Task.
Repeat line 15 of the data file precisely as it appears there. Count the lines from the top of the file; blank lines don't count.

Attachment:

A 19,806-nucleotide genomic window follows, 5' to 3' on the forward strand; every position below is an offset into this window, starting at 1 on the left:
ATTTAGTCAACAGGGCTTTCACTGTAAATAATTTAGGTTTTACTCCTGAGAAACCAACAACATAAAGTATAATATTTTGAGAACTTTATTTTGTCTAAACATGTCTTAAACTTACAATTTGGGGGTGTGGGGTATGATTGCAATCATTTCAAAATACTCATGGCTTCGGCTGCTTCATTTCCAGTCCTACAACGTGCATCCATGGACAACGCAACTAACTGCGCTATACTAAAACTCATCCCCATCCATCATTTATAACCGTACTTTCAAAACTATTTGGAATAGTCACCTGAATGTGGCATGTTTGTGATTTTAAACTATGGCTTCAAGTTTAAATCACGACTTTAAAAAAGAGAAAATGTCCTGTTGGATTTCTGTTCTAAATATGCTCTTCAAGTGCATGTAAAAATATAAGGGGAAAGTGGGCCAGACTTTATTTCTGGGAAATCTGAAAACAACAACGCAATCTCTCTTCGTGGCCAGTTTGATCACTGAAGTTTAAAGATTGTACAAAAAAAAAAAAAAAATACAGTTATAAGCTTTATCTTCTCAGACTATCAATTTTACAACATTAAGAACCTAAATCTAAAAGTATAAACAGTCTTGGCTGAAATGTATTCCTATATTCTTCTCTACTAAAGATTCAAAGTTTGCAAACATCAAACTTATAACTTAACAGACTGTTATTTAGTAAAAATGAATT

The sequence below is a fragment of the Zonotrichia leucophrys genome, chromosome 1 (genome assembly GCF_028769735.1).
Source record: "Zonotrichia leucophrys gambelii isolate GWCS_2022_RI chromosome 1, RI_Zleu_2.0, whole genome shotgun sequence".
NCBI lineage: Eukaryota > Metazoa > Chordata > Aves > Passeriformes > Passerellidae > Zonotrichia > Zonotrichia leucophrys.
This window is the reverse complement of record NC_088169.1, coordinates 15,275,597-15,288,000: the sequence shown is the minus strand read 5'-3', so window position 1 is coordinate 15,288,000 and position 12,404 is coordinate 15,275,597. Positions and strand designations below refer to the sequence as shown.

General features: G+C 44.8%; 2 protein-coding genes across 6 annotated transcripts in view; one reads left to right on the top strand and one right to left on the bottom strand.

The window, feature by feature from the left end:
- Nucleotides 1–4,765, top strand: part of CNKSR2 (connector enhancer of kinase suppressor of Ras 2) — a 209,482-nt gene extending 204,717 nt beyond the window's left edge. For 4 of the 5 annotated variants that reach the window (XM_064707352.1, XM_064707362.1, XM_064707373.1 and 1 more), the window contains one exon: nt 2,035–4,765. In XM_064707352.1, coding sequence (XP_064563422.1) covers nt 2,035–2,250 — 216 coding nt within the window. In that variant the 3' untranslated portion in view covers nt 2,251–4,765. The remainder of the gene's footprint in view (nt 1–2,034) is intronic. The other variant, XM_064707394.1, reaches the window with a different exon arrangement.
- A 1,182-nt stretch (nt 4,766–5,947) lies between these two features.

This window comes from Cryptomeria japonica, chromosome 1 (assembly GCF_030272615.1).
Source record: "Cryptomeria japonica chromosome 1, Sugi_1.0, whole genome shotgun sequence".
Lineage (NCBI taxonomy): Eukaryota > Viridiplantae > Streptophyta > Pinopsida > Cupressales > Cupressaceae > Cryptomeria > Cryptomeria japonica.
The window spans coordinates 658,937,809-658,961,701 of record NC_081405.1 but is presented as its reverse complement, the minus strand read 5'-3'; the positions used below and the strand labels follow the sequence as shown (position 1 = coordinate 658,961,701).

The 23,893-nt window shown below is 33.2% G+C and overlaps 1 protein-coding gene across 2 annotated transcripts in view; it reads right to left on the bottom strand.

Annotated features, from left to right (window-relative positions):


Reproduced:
The 23,893-nt window shown below is 33.2% G+C and overlaps 1 protein-coding gene across 2 annotated transcripts in view; it reads right to left on the bottom strand.